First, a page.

Kentucky governor accidentally makes the case for McConnell to step down

Gov. Matt Bevin said last week he supports term limits at any level. In February, he backed the Senate majority leader for a seventh term.

Though Kentucky Gov. Matt Bevin (R) favors term limits, he is backing Sen. Mitch McConnell (R-KY) fora seventh 6-year senate term.
Though Kentucky Gov. Matt Bevin (R) favors term limits, he is backing Sen. Mitch McConnell (R-KY) fora seventh 6-year senate term. (Photo credit: Bill Clark/CQ Roll Call)

Kentucky Gov. Matt Bevin (R), who earlier this year endorsed Sen. Mitch McConnell (R-KY) for a seventh six-year term, recently took to the airwaves to — unintentionally — make a compelling case for why the Senate majority leader should in fact step down.

Bevin, who ran against McConnell in 2014 arguing that “[c]areer politician Mitch McConnell can’t defend his big government, big spending record,” has been a proponent of term limits for years.

In a radio interview last week on WKCT’s The Morning Show — first spotted by American Bridge 21st Century, a progressive research organization — Bevin argued that remaining in public office for too long led officials to become inefficient at their jobs.

“Sometimes, the longer you stay in something — disconnected from another something — the less you understand it, the less you’re able to interface with it, the less you’re able to effectively help it,” Bevin observed.


“And I’m a big believer in term limits — I just am — at any level,” he continued. “I think it’s important for us to be citizen-legislators as our founders intended, for us to serve for finite periods of time.”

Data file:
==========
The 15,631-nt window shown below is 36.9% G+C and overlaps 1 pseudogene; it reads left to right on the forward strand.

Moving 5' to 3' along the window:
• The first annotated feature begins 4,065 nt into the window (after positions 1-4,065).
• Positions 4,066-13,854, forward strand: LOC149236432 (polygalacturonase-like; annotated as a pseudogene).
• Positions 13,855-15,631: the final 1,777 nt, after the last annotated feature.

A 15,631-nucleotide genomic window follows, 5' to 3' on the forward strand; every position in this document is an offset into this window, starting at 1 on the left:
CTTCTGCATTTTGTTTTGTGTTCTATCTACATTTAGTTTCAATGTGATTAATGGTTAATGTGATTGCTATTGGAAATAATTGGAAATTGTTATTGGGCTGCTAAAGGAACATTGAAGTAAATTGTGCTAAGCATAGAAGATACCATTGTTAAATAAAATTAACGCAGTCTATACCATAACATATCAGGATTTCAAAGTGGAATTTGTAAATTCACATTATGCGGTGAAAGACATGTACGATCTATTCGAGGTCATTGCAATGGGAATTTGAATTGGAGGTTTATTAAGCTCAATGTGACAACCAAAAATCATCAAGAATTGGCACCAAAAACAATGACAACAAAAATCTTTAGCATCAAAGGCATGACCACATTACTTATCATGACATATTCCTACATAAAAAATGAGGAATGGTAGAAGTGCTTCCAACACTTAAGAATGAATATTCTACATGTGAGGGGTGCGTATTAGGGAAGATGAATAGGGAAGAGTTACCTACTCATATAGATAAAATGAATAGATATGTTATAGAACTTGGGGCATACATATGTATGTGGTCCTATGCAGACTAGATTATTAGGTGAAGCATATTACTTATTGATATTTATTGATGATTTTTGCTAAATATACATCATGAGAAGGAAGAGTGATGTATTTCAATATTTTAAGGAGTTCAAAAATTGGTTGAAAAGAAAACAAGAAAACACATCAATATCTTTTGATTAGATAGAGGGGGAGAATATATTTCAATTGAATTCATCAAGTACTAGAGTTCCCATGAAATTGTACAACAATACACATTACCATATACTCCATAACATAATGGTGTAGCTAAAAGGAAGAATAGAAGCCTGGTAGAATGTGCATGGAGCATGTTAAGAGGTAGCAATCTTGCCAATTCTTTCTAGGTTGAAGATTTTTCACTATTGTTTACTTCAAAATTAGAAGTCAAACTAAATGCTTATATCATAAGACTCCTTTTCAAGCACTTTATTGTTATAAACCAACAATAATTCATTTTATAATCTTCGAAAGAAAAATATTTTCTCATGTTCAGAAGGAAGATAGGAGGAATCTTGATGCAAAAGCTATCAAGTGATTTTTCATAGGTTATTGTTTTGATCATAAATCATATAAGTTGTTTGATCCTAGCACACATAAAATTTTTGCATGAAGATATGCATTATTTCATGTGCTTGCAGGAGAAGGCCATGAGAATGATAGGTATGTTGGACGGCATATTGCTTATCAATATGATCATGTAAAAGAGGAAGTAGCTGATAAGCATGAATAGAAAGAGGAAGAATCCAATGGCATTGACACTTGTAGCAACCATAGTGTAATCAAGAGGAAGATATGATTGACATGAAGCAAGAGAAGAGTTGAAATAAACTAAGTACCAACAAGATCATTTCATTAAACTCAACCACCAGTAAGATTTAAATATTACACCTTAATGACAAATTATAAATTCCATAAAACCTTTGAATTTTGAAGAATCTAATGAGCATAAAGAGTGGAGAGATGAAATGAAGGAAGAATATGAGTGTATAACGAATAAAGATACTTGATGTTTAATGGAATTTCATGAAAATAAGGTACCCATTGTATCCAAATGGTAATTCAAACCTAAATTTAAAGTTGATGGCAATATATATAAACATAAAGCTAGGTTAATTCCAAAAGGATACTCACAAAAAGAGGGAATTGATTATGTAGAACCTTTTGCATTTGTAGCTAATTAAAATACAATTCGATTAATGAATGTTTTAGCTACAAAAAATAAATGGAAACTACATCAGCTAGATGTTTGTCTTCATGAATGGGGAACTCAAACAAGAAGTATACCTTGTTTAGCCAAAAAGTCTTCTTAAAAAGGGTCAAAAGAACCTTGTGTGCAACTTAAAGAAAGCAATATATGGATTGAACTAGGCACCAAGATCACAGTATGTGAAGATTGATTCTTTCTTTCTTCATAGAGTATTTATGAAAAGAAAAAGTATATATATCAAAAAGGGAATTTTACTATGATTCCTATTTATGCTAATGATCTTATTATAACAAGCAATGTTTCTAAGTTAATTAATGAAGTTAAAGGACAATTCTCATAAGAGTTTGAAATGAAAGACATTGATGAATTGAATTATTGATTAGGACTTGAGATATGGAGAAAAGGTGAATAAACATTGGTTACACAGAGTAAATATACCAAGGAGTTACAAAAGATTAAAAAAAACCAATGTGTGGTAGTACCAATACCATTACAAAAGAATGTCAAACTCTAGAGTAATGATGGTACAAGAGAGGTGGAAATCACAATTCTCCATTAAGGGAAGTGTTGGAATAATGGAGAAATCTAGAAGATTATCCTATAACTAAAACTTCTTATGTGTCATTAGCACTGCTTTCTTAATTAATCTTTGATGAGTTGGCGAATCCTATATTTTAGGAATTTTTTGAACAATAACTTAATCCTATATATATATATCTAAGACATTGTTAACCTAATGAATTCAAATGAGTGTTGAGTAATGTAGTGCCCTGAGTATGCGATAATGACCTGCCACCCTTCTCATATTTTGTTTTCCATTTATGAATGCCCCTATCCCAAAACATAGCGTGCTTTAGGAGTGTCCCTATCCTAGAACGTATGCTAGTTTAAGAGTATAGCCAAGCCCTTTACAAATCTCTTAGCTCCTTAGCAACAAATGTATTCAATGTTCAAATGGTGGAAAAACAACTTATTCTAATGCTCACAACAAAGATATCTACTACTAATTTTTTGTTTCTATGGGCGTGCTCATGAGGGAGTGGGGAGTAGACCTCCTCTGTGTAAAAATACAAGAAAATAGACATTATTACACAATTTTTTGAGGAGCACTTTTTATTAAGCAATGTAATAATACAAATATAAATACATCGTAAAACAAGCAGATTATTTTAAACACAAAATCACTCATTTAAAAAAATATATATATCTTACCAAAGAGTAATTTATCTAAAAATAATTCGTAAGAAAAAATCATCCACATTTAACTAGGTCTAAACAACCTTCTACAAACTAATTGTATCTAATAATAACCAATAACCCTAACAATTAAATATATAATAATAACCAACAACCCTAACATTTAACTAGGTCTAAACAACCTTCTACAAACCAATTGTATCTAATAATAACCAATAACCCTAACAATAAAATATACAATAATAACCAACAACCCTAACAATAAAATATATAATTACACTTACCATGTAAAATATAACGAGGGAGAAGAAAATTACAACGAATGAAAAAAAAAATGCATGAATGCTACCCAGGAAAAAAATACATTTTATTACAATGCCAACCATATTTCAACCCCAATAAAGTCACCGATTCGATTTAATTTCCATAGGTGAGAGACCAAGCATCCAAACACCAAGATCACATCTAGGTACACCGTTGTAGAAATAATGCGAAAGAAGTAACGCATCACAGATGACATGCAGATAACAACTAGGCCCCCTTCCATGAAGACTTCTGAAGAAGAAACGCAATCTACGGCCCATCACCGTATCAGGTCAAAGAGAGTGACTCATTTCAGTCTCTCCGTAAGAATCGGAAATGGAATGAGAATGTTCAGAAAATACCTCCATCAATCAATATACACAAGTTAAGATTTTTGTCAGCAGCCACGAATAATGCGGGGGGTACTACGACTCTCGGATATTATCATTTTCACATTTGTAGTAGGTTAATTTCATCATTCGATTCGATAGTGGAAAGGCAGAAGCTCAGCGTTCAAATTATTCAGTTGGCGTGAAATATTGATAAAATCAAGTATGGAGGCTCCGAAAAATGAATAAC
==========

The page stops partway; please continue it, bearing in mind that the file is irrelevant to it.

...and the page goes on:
He added, “Is it to say that someone can’t serve a long time and do a good job? Of course not. But I think there’s something to be said for fresh turnover of ideas, of energy, of commitment. A sense of urgency that comes by not being worrying about just getting re-elected, but being worried about getting things done. I think it’s healthy, I think it’s good for America when we see that.”

A strong belief in the importance of term limits, however, has not stopped Bevin from endorsing long-serving incumbents like McConnell, who is running for re-election in 2020.

Asked in February if he would support McConnell — who was first elected in 1984 — for re-election, Bevin responded, “Oh yes! The only time I did not vote for him is when I ran against him in a primary.”

Bevin praised the Senate majority leader as “pragmatic and masterful and calculated.”

Bevin’s caveat last week — that it’s not impossible for someone to serve several terms and do a good job — suggest he may be as sincerely committed to McConnell as he has previously indicated. But with an approval rating lower than any other governor in the nation in a recent poll, Bevin also needs all the help he can get.


Bevin is seeking a second term as governor in this November’s elections. In March, McConnell lent his support to Bevin as well. “I’m not great at math, but I know that ’19 comes before ’20… and job one in 2019 is to re-elect Governor Matt Bevin to a second term,” he said at the time.